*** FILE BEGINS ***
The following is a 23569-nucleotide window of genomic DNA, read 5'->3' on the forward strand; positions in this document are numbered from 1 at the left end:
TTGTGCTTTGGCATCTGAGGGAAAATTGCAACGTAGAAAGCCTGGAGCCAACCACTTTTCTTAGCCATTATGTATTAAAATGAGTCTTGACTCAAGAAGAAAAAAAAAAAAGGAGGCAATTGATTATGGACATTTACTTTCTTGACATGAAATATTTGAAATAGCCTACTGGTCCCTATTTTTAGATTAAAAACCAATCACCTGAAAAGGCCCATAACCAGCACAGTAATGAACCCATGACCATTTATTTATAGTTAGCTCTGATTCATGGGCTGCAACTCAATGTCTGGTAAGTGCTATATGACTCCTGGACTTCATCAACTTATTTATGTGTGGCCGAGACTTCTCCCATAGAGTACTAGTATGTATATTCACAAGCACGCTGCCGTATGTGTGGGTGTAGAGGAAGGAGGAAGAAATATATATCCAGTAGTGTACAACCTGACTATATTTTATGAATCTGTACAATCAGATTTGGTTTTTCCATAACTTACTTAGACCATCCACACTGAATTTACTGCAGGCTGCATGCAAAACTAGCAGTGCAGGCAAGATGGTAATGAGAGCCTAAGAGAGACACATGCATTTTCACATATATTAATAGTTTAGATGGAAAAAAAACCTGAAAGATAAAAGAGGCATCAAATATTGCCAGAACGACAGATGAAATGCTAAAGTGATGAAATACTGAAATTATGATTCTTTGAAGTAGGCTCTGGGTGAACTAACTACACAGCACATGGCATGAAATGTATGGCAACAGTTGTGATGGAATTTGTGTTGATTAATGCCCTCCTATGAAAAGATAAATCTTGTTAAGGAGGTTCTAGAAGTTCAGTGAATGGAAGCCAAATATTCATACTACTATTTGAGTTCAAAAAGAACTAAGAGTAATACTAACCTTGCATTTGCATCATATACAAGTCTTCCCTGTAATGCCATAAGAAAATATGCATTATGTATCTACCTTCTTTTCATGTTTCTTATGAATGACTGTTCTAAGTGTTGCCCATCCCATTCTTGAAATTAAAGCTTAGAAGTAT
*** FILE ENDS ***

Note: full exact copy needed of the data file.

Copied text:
The following is a 23569-nucleotide window of genomic DNA, read 5'->3' on the forward strand; positions in this document are numbered from 1 at the left end:
TTGTGCTTTGGCATCTGAGGGAAAATTGCAACGTAGAAAGCCTGGAGCCAACCACTTTTCTTAGCCATTATGTATTAAAATGAGTCTTGACTCAAGAAGAAAAAAAAAAAAGGAGGCAATTGATTATGGACATTTACTTTCTTGACATGAAATATTTGAAATAGCCTACTGGTCCCTATTTTTAGATTAAAAACCAATCACCTGAAAAGGCCCATAACCAGCACAGTAATGAACCCATGACCATTTATTTATAGTTAGCTCTGATTCATGGGCTGCAACTCAATGTCTGGTAAGTGCTATATGACTCCTGGACTTCATCAACTTATTTATGTGTGGCCGAGACTTCTCCCATAGAGTACTAGTATGTATATTCACAAGCACGCTGCCGTATGTGTGGGTGTAGAGGAAGGAGGAAGAAATATATATCCAGTAGTGTACAACCTGACTATATTTTATGAATCTGTACAATCAGATTTGGTTTTTCCATAACTTACTTAGACCATCCACACTGAATTTACTGCAGGCTGCATGCAAAACTAGCAGTGCAGGCAAGATGGTAATGAGAGCCTAAGAGAGACACATGCATTTTCACATATATTAATAGTTTAGATGGAAAAAAAACCTGAAAGATAAAAGAGGCATCAAATATTGCCAGAACGACAGATGAAATGCTAAAGTGATGAAATACTGAAATTATGATTCTTTGAAGTAGGCTCTGGGTGAACTAACTACACAGCACATGGCATGAAATGTATGGCAACAGTTGTGATGGAATTTGTGTTGATTAATGCCCTCCTATGAAAAGATAAATCTTGTTAAGGAGGTTCTAGAAGTTCAGTGAATGGAAGCCAAATATTCATACTACTATTTGAGTTCAAAAAGAACTAAGAGTAATACTAACCTTGCATTTGCATCATATACAAGTCTTCCCTGTAATGCCATAAGAAAATATGCATTATGTATCTACCTTCTTTTCATGTTTCTTATGAATGACTGTTCTAAGTGTTGCCCATCCCATTCTTGAAATTAAAGCTTAGAAGTAT